On September 26, 2016, Rembaum’s Association Round Up published an extremely important article regarding a community association’s potential liability when allegations by one member accuse another member of a discriminatory practice. (Click HERE to view the 2016 article). On September 13, 2016, HUD made clear that a housing provider is responsible for discriminatory practices that may take place. In its Rules and Regulations set out in Chapter 24, Part 100 of the Code of Federal Regulations, effective which further interprets the Federal Fair Housing Act, HUD explained that it believes that, “we are long past the time when racial harassment is a tolerable price for integrated housing; a housing provider is responsible for maintaining its properties free from all discrimination prohibited by the Act.” Those regulations became effective on October 14, 2016.
In this author’s opinion, HUD went way too far by mandating that housing providers act as the investigator, police, judge and jury in cases of alleged discrimination. After all, there are countless Fair Housing offices in each state where complaints can be filed and are actively investigated, often times with only a bare inference. Community association board members are volunteers with no required special training other than to be “certified” within 90 days of taking office, which certification can be met by signing a one-page form acknowledging duties or taking a two-hour class. Neither the individual board members nor the community as a whole should have to bear liability for its board of directors not taking action in a neighbor to neighbor dispute. Afterall, the court room is the proper setting where such matters should be resolved.
In the January 25, 2021, edition of the Palm Beach Post reporter Mike Diamond Special to Palm Beach Post USA TODAY NETWORK, authored an article titled “Judge Won’t Dismiss HOA Religious Bias Suit.” In the article the judge was quoted as follows: ““the La-Grassos [the plaintiff’s] have plausibly alleged a claim against the association for its failure to respond to or seek to control Ms. Tannenholz’s allegedly discriminatory conduct.” Amongst other things, the allegation is that Tannenholz’s told La-Grassos, “you do not belong in a community that is 80% Jewish and that La-Grassos should “move the F… out and go to a white supremist community.”
But for HUD’s position that a housing provider can have liability for discriminatory practices of the residents it is unlikely the association would be a defendant in this lawsuit. By forcing housing providers, such as Florida’s countless condominium, homeowners’ and cooperative associations, to interject themselves into what should be private disputes amongst neighbors, HUD is providing the deepest of pockets to the plaintiff’s attorneys. At the end of the day, it is just another reason to sue the innocent community association to create liability where there should not be any in the first place.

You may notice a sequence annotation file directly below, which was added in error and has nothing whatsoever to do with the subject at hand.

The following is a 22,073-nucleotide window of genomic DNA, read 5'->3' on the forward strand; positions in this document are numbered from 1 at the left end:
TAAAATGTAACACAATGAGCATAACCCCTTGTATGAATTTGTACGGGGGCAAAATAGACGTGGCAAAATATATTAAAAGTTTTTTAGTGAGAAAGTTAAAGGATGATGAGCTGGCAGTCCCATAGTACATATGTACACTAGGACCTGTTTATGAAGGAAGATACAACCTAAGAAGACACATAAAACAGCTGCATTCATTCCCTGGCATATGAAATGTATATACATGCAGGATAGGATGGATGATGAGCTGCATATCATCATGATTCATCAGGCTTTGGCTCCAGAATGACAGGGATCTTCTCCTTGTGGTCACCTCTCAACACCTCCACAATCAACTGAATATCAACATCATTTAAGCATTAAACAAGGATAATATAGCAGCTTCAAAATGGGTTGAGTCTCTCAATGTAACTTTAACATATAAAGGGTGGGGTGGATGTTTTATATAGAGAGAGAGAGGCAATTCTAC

Practical Tip no. 1: In light of this lurking danger, be sure to check in with your association’s insurance agent to be sure the association has proper liability coverage for accusations of discrimination.
Practical Tip no. 2: Also, given that there can even be personal liability in such actions, board members would be wise to speak to their own personal insurance agents too… Afterall you never know when that umbrella policy may come in handy. Remember this, too: if one board member has knowledge about an event, then such knowledge can be imputed to all board members as if they are all similarly aware. In other words, when one board member knows, then the association itself is on notice.
Practical Tip no. 3: Consider formally adopting a “no discrimination” type of rule. It could be as simple as “discrimination of any kind will not be tolerated”.
Practical Tip no. 4: If your association is made aware of an alleged discriminatory practice, then a written record of such allegation and the association’s efforts to remedy the situation should be made.
Be sure to discuss each and every alleged discriminatory practice brought to the attention of the board and/or its manager with the association’s attorney to obtain the proper guidance needed.